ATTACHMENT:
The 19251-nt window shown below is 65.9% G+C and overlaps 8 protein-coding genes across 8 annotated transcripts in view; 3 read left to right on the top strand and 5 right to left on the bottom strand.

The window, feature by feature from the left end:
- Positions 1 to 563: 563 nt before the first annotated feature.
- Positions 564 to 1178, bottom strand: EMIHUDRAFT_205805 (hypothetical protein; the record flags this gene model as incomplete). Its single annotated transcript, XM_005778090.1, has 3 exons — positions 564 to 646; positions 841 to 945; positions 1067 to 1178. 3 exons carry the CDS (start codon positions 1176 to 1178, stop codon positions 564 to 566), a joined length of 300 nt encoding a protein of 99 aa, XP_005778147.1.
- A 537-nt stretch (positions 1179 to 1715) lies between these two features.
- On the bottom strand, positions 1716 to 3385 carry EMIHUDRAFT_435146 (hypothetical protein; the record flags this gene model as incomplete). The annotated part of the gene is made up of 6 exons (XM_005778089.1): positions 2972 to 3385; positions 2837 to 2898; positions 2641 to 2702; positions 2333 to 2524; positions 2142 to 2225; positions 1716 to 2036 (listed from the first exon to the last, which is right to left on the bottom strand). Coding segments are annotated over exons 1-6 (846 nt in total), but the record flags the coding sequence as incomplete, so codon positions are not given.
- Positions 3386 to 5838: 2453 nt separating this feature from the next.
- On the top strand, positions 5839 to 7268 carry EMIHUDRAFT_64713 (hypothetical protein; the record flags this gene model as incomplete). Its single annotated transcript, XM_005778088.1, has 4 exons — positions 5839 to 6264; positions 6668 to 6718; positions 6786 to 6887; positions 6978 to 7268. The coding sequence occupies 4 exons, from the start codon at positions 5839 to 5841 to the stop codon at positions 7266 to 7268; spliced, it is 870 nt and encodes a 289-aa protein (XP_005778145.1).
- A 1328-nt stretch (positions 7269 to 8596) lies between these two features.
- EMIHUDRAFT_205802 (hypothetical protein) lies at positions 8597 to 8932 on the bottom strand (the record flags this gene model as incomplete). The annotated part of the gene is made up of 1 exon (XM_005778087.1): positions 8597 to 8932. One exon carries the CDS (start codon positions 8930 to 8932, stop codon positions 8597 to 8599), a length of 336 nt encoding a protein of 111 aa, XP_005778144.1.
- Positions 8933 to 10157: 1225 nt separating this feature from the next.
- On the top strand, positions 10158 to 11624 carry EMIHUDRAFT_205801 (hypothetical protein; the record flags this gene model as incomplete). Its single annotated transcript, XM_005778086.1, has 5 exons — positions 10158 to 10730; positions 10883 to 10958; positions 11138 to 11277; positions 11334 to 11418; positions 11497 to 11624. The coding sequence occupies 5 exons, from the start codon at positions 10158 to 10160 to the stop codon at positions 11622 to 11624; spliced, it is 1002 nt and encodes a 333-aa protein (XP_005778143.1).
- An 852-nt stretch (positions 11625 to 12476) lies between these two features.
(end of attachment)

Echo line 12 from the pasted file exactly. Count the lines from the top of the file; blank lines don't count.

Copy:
- On the top strand, positions 10158 to 11624 carry EMIHUDRAFT_205801 (hypothetical protein; the record flags this gene model as incomplete). Its single annotated transcript, XM_005778086.1, has 5 exons — positions 10158 to 10730; positions 10883 to 10958; positions 11138 to 11277; positions 11334 to 11418; positions 11497 to 11624. The coding sequence occupies 5 exons, from the start codon at positions 10158 to 10160 to the stop codon at positions 11622 to 11624; spliced, it is 1002 nt and encodes a 333-aa protein (XP_005778143.1).